Mankind has engaged in trade throughout human history. People traded their personal belongings for other items they desired. In addition, people traded their skills for important items or other skillsets of greater or equal value. I see globalization as just that — the trading of goods and services, albeit on an international scale. Globalization spans across countries, cultures, and ideas. Instead of trading goods and services with family or neighbors, large and small enterprises are expanding their reach of potential customers to the rest of the world and using globalization to reach the most amount of people possible. Levin Institute describes globalization as an interconnected process between people, companies and governments which is driven by international trade.
Some of the forces driving globalization are reduction in trade tariffs, market liberalization, and economic integration, as well as advances in technology. Governmental reduction in tariffs and freer, more integrated markets have resulted in an increase of imports and a wider access to goods/services at much cheaper prices. For example, a Japanese car manufacturer wanting to sell cars in the U.S. market, can now, due to reduction in tariffs, open a manufacturing plant in the U.S., thereby servicing the local demand for Japanese cars, as well as reducing cost of transport. This has essentially created closely interconnected and integrated economies that look to globalization as a tool for various benefits, such as to attain higher GDPs. The less tariffs one country erects, the more business it attracts. This not only benefits the local economy of the country, but also the foreign corporation doing business within that country.
Market liberalization has also allowed firms to borrow, lend and engage in foreign transactions. The membership in the WTO of countries like China, India, and South Korea has widely opened the market of goods to global foreign investment. Because of this global forum of exchange, the World Trade Organization (WTO) was formed in 1995 to help police the free trade agreements amongst countries and help settle disputes between governments. As of June, 2014, there are 160 member in the WTO. Counties that are part of the WTO agree not to hinder trade by erecting tariffs. Instead, they subscribe to free-flow of goods, services, people and ideas, by engaging in mutually beneficial transactions.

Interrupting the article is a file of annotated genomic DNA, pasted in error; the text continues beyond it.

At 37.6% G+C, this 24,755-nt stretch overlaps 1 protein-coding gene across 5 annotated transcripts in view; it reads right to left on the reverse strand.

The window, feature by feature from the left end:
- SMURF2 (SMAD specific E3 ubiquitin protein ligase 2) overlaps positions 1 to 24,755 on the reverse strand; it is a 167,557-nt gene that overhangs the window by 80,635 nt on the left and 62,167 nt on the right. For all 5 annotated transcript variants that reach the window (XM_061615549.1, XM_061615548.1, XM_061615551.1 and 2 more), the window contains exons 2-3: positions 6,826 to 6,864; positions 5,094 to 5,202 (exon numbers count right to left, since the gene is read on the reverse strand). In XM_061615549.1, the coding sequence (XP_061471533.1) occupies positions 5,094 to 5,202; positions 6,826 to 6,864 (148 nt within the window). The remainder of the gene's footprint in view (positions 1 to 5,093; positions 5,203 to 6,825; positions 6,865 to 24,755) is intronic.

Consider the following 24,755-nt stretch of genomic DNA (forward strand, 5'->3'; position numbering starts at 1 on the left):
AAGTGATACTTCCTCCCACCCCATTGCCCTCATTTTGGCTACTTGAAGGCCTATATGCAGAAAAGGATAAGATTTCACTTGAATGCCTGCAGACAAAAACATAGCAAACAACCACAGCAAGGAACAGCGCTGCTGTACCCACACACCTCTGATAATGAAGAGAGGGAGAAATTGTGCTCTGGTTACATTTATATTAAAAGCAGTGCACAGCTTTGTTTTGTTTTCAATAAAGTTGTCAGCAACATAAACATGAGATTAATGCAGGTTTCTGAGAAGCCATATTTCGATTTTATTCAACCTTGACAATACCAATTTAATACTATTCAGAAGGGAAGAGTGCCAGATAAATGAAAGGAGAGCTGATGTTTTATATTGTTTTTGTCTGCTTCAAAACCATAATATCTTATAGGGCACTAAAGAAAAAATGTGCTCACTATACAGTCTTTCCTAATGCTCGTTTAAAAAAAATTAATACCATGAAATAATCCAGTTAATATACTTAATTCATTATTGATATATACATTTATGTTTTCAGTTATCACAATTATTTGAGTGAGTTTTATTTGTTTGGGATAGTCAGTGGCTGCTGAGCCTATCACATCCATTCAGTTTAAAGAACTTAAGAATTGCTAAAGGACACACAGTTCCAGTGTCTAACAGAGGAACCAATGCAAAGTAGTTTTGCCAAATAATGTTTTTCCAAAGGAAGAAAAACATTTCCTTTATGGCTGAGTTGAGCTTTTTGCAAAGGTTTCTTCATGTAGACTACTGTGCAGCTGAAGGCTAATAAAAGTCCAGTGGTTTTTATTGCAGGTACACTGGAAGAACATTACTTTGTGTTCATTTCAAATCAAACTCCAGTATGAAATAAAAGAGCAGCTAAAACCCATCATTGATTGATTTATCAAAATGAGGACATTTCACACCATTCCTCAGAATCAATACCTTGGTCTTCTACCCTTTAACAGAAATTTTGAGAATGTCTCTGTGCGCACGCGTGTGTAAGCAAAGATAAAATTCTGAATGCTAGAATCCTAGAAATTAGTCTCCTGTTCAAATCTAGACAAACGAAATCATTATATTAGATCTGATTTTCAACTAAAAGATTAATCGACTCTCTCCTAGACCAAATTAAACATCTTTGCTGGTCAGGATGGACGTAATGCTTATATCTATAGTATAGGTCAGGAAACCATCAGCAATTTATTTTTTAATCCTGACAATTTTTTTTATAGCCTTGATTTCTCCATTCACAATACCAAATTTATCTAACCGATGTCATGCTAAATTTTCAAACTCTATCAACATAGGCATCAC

Significant advances in technology also drive globalization. Some of the key technological advances aiding the expansion of globalization have been in manufacturing, communication, information transfer, and transportation. The advancement of technology has changed how firms transport goods, from large freight ships to jet planes. Manufacturing advancements have allowed companies to produce finished goods faster than ever before, and they are also able to deliver products at a much greater rate due to automation. The use of smartphones and cellular devices has grown dramatically with over 6 billion people having access to at least one mobile devices today. By itself, India, a developing nation, has 1.2 billion mobile users . Mobile devices allow people to reach each other instantly.
Moreover, the interconnectedness of databases allows firms to share data in a matter of seconds. Businesses are able to order supplies over the phone and get them delivered the next day or sooner, and reducing the latency between order and delivery is becoming a key facet of the marketplace.
The rise of the Internet and the evolution of information technology (IT) has greatly impacted globalization. Information technology is everywhere, from Internet on mobile devices, to smart televisions, laptops, and tablet PCs. IT has changed the dynamics of human culture and how humans interact with one another. As access to technology and information networks improve worldwide, the instantaneous exchange of ideas and information will become a global norm and borders will no longer serve as a barrier to economic and social interactions.
The rise of globalization has numerous potential effects, both positive and negative. For large enterprises, globalization has helped increase the potential size of target markets by reaching consumers in places which were previously unserviceable. For developing nations this has both been beneficial and detrimental. Bringing technology and goods which were previously unavailable to impoverished nations can help improve education and quality of life while boosting economic growth. Opening a developing economy up to free competition through trade liberalization, however, can stunt the internal economic growth of a nation by failing to protect fledgling markets, as was the case in several Latin American states in the early 1990’s (5). Although this is a risk to developing nations, potentially leading to greater economic and social inequality, I believe that generally the expansion of globalization will help increase the standard of life and level of education worldwide and greatly benefit the global community.